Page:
Welcome to Mark Gardner Woodworking! Here you’ll find a variety of wood objects from salad bowls to decorative vessels and from spoons to sculpture. Each piece is made by hand from locally sourced hardwoods from the mountains of western North Carolina. Be sure to check out my Shop for available pieces as well as my teaching schedule in the Workshop section.
I was born and grew up in Cincinnati, OH. Woodworking was my father’s hobby and I was introduced to it through him and I feel lucky to have started learning woodworking as a teenager. Dad had a lathe and I fooled around on it from time to time but it wasn’t until I attended a two week woodturning class at Arrowmont School of Arts and Crafts in 1996 that I was “hooked” on the turning process.
I moved to Saluda, NC in 2000 and have been able to focus on my woodworking since opening my own studio there. In addition to making my work, I teach and demonstrate woodturning around the country for woodturning clubs and craft schools.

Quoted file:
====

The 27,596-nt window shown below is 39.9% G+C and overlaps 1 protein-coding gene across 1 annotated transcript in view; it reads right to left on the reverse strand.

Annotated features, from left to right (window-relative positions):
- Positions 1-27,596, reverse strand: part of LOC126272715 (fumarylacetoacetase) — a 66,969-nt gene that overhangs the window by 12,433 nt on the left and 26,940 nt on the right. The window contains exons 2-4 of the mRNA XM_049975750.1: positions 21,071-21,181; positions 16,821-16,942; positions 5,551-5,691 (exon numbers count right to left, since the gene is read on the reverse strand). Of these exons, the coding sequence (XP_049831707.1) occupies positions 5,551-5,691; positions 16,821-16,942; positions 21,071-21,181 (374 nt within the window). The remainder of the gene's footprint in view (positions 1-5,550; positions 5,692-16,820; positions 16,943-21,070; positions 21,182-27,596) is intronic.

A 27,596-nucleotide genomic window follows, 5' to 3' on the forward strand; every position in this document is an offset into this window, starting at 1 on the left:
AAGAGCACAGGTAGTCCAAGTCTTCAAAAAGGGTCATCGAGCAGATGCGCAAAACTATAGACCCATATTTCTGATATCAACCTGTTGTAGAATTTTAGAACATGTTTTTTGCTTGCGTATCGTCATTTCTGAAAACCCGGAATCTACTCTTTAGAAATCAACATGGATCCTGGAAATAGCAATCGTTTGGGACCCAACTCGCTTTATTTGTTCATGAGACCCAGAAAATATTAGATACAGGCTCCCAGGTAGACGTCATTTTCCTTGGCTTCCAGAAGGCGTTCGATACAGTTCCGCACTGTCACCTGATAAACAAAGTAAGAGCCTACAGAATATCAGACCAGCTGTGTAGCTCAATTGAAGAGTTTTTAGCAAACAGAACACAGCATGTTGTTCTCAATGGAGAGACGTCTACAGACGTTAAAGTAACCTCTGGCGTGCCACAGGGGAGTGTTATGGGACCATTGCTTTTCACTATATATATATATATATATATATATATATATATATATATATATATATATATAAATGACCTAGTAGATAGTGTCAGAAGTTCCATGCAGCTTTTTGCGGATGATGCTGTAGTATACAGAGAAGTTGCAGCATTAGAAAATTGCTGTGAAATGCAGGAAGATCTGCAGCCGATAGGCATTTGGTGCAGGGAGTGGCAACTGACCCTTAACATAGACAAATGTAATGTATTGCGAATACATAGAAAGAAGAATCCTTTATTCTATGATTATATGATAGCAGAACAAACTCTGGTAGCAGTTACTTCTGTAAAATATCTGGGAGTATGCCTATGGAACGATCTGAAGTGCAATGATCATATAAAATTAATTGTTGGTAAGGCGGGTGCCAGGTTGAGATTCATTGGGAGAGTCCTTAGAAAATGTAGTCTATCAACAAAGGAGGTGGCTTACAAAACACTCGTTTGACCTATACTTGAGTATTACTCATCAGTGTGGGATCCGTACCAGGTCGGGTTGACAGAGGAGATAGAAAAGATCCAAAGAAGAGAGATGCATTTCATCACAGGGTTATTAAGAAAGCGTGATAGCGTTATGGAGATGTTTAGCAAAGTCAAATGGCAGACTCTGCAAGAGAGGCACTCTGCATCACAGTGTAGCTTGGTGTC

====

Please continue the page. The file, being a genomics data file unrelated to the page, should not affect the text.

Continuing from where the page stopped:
I make a wide variety of functional and decorative objects from locally sourced hardwoods. From salad bowls to totemic sculptures. Most of my work tends towards the simple in form which allows me a canvas to embellished the surfaces using various carving and texturing techniques, such as engraving, wire-brushing and branding. To help make these patterns and textures stand out on the work I use milk paint to create contrast between the wood tones and the paint.
My salad bowls are user friendly and food safe as I use a walnut oil and beeswax finish on them that I make myself. When making these I start with a whole log and cut out slabs with a chainsaw. These are cut into large disks on a bandsaw before mounting on the lathe to be rough turned to bowl shape. These “roughed out” bowls are dried in a kiln for a couple months until dry and then remounted on the lathe for final turning and sanding.
Inspiration for much of my decorative turned work comes from my interest in mid-century modern design, especially ceramics from that period. Lucie Rie is a favorite. My sculpture is inspired, in general, by my interest in Oceanic and African art. There is a looseness to the forms and carvings of the Oceanic and African art that I admire greatly. This contrasts with the ceramics of the mid-century modern era which are much tighter and is a way of working that I naturally tend toward. I find it more of a stretch for me to try to incorporate some of that looseness that I love in the Oceanic and African art in my work but is well worth the effort for me creatively.